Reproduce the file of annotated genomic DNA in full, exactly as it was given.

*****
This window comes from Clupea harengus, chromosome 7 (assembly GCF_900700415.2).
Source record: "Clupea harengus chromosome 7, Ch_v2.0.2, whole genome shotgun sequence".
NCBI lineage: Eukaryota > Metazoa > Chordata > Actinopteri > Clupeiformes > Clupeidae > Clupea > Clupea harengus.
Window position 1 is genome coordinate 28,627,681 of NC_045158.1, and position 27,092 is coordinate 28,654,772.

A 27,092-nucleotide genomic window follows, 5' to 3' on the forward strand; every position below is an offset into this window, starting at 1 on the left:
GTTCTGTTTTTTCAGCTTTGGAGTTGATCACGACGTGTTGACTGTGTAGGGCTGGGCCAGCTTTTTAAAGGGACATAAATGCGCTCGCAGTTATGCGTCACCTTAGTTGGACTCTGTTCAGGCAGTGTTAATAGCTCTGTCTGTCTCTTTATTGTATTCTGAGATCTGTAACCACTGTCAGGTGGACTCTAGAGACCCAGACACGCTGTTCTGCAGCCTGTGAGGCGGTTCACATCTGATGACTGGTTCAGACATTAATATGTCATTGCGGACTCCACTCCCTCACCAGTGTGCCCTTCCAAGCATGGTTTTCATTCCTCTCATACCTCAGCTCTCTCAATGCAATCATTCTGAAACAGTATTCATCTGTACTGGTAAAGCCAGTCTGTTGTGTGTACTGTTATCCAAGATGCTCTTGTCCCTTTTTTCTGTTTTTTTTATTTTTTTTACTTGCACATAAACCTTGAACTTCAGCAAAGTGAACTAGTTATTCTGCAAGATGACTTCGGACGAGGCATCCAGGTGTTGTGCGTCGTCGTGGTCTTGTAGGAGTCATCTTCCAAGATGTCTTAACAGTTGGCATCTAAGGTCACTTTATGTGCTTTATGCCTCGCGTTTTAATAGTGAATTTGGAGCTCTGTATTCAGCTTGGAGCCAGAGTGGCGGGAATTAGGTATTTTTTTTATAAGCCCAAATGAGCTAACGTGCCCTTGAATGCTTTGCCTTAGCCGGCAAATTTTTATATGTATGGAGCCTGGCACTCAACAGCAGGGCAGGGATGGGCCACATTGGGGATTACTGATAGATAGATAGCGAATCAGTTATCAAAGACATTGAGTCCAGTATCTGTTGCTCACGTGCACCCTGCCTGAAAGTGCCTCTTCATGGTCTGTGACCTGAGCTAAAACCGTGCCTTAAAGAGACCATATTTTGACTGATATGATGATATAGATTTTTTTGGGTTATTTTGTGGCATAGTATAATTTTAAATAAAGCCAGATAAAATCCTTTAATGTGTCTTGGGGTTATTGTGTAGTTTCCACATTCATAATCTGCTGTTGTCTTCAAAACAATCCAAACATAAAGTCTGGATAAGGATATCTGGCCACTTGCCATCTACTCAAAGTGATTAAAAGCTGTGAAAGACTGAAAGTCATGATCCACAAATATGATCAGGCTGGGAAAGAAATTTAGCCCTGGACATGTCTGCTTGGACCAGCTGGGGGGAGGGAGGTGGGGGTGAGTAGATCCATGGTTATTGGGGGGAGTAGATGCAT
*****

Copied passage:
This window comes from Clupea harengus, chromosome 7 (assembly GCF_900700415.2).
Source record: "Clupea harengus chromosome 7, Ch_v2.0.2, whole genome shotgun sequence".
NCBI lineage: Eukaryota > Metazoa > Chordata > Actinopteri > Clupeiformes > Clupeidae > Clupea > Clupea harengus.
Window position 1 is genome coordinate 28,627,681 of NC_045158.1, and position 27,092 is coordinate 28,654,772.

A 27,092-nucleotide genomic window follows, 5' to 3' on the forward strand; every position below is an offset into this window, starting at 1 on the left:
GTTCTGTTTTTTCAGCTTTGGAGTTGATCACGACGTGTTGACTGTGTAGGGCTGGGCCAGCTTTTTAAAGGGACATAAATGCGCTCGCAGTTATGCGTCACCTTAGTTGGACTCTGTTCAGGCAGTGTTAATAGCTCTGTCTGTCTCTTTATTGTATTCTGAGATCTGTAACCACTGTCAGGTGGACTCTAGAGACCCAGACACGCTGTTCTGCAGCCTGTGAGGCGGTTCACATCTGATGACTGGTTCAGACATTAATATGTCATTGCGGACTCCACTCCCTCACCAGTGTGCCCTTCCAAGCATGGTTTTCATTCCTCTCATACCTCAGCTCTCTCAATGCAATCATTCTGAAACAGTATTCATCTGTACTGGTAAAGCCAGTCTGTTGTGTGTACTGTTATCCAAGATGCTCTTGTCCCTTTTTTCTGTTTTTTTTATTTTTTTTACTTGCACATAAACCTTGAACTTCAGCAAAGTGAACTAGTTATTCTGCAAGATGACTTCGGACGAGGCATCCAGGTGTTGTGCGTCGTCGTGGTCTTGTAGGAGTCATCTTCCAAGATGTCTTAACAGTTGGCATCTAAGGTCACTTTATGTGCTTTATGCCTCGCGTTTTAATAGTGAATTTGGAGCTCTGTATTCAGCTTGGAGCCAGAGTGGCGGGAATTAGGTATTTTTTTTATAAGCCCAAATGAGCTAACGTGCCCTTGAATGCTTTGCCTTAGCCGGCAAATTTTTATATGTATGGAGCCTGGCACTCAACAGCAGGGCAGGGATGGGCCACATTGGGGATTACTGATAGATAGATAGCGAATCAGTTATCAAAGACATTGAGTCCAGTATCTGTTGCTCACGTGCACCCTGCCTGAAAGTGCCTCTTCATGGTCTGTGACCTGAGCTAAAACCGTGCCTTAAAGAGACCATATTTTGACTGATATGATGATATAGATTTTTTTGGGTTATTTTGTGGCATAGTATAATTTTAAATAAAGCCAGATAAAATCCTTTAATGTGTCTTGGGGTTATTGTGTAGTTTCCACATTCATAATCTGCTGTTGTCTTCAAAACAATCCAAACATAAAGTCTGGATAAGGATATCTGGCCACTTGCCATCTACTCAAAGTGATTAAAAGCTGTGAAAGACTGAAAGTCATGATCCACAAATATGATCAGGCTGGGAAAGAAATTTAGCCCTGGACATGTCTGCTTGGACCAGCTGGGGGGAGGGAGGTGGGGGTGAGTAGATCCATGGTTATTGGGGGGAGTAGATGCAT